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Back to normal after World AIDS Day

Sun 2 Dec 2012 In: HIV View at Wayback View at NDHA

World AIDS Day was yesterday. It's come and gone. The inspirational speeches are merely echoes. The collection boxes have stopped rattling and the press releases have played out. We can get back to normal. Sadly, for more and more gay and bi men normal is pretty rugged. Advances in medical science mean few gay and bi men, who comprise the vast bulk of the HIV/AIDS epidemic in New Zealand, are dying from their infection. They're just living longer. And, ironically, getting sicker. A few years of HIV, however well-controlled, quietly ravaging the system and the flood of powerful anti-HIV medications, however simply delivered in a few pills a day, are beginning to take a terrible toll. Kidneys are failing leading to dialysis and end-stage kidney disease. Insulating fat is disappearing from nerve endings exposing them to pressure so that, for example, walking and even standing become acutely painful and in the end impossible. Cholesterol levels are rising alarmingly leading to coronary complications. Mental processes are getting more vagu as AIDS dementia appears in otherwise youngish men. Even the teeth get in on the act, weakening and disintegrating. And there's much more distressing stuff in that vein. So our brothers with HIV have to cut back on working hours or change to less stressful but less well-paid jobs. Then the medical and dental bills start to soar. With their HIV under control, just, they are relegated to 6-monthly or even less frequent consultations with an HIV specialist, meaning they have to rely more on paid visits to a GP to deal with their HIV-related ailments. Just keeping body and soul together becomes an even greater struggle, one that they will live with for the rest of their lives. Body Positive, the peer support organisation which primarily looks after the interests of gay and bi men struggling with the effects of HIV, ran through its entire apportionment of the proceeds from last year's World AIDS Day proceeds in just two months of handing out meagre amounts to the increasing queue of gay and bi men with HIV needing their help. "Emotionally, mentally, physically, every part of their being is affected," says BP's general manager Bruce Kilmister.A vicious cycle sets in. "One of the biggest contributors today to bad health is lack of financial resources. Often problems that could have been dealt with at primary health care, if the frequent visits to GPs could be afforded, mushroom out of control and cost even more to get sorted out," Kilmister observes. Hundreds of gay and bi men come through Body Positive's doors every year needing support for their health. "They are nearly always uncomfortable asking for help, almost ashamed, which they needn't be," says Kilmister. From outside Aucklan d they seek help through the Body Positive website. The small team at Body Positive's premises near Auckland's Karangahape Road tries to make such approaches as easy as possible, knowing these men are often in serious trouble financially as well as medically. "The most common financial need is to pay for medical support," says Kilmister. "It only takes a sudden crisis, a call to an ambulance to get to AandE and the bill arrives from St. John and they haven't got the money to pay up. They can't even afford to go to the doctor let alone relax and focus on maintaining their health." "A high proportion of people living with HIV have to rely on the sickness benefit. "Being on a benefit means you're counting your last dollars and cents," says Kilmister. "It's a different life from what most people know, you're barely above the poverty level." When you're living at that diminished level finding, say, $95 for Pneumovax to help your weakened body fight off deadly pneumonia infections is all but impossible. Prescription fees just went up and are about to rise again. The drain on meagre finances is unrelenting and always increasing. For far too many of our gay and bi brothers with HIV this is the normal they face today. And every day for the rest of their lives. This is why our gay brothers with HIV need your on-going help. Not just once a year on on World AIDS Day but today and tomorrow and any day you think you can afford a few spare dollars to contribute so that those who come to Body Positive and the Wellness Fund needing help three months, six months, a year from now won't find the cupboard is already bare. It's too late to drop a few coins in a bucket but you can make a donation any time by clicking on the link below. Jay Bennie - 2nd December 2012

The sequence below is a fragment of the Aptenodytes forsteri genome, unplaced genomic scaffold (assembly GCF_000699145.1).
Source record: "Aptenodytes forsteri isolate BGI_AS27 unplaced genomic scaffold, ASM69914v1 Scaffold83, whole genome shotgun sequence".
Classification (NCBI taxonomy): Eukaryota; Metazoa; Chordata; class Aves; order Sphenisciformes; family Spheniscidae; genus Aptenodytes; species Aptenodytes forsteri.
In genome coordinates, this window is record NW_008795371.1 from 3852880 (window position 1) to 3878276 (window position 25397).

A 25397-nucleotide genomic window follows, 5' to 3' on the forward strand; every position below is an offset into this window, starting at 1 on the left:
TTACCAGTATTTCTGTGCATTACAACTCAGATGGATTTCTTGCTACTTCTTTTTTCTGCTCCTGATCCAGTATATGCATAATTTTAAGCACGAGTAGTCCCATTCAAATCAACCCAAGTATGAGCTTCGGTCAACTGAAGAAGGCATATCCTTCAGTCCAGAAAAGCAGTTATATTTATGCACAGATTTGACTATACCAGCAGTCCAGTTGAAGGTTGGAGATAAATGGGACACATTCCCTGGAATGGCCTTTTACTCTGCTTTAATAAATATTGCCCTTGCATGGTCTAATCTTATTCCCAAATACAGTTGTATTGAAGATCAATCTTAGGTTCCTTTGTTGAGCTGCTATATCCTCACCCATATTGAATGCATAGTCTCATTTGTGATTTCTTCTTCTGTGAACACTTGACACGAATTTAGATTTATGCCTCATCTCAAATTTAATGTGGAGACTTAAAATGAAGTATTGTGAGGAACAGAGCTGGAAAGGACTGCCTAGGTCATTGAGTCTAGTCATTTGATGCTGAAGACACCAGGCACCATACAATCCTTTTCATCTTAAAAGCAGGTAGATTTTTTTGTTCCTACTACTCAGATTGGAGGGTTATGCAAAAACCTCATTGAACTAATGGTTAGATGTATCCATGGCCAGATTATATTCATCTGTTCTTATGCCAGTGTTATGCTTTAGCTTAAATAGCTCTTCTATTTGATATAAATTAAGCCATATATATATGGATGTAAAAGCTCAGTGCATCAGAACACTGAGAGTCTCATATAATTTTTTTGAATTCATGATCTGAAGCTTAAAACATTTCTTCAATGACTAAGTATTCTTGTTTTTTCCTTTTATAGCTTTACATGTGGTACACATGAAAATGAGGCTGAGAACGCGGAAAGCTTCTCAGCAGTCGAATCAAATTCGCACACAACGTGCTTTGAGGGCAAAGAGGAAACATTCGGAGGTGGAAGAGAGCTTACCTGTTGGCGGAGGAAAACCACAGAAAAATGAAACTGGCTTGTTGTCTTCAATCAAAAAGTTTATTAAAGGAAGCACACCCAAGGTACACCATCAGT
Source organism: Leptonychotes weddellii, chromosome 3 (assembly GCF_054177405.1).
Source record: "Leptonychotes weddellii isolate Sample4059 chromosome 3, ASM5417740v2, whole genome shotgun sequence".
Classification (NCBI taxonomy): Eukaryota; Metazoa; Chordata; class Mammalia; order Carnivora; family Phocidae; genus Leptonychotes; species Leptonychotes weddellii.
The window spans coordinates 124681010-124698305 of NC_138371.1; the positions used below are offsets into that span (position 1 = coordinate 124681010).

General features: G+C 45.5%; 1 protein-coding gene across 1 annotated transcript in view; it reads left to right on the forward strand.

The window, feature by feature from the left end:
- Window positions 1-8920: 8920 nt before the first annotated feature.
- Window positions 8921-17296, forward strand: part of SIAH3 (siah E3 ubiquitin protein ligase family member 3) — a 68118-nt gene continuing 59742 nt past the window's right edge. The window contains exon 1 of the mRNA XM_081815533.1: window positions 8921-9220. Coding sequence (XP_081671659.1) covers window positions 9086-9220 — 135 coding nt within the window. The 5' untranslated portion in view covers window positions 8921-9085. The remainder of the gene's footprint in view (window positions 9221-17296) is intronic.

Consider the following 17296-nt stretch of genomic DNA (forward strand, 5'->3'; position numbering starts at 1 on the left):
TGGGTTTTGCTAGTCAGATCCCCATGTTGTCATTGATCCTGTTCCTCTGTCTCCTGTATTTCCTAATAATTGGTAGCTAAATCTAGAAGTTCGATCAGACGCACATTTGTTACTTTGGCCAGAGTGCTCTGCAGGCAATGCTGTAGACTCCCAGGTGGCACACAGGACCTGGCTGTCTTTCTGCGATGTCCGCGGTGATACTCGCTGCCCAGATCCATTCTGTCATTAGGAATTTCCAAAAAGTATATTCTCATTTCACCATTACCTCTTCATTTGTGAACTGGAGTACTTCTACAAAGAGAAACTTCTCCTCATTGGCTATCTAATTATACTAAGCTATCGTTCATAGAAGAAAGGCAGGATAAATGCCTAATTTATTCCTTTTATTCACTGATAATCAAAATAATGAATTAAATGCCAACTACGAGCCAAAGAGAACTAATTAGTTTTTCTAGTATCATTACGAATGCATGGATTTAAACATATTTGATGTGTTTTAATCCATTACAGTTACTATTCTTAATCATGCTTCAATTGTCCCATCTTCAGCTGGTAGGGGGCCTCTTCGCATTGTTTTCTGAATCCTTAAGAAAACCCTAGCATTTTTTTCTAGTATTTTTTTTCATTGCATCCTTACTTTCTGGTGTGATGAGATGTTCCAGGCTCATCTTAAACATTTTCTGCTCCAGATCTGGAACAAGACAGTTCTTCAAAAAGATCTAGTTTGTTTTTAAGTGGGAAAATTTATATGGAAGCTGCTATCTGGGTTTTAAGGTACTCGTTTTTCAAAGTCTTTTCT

Credit: Jay Bennie

First published: Sunday, 2nd December 2012 - 3:22pm

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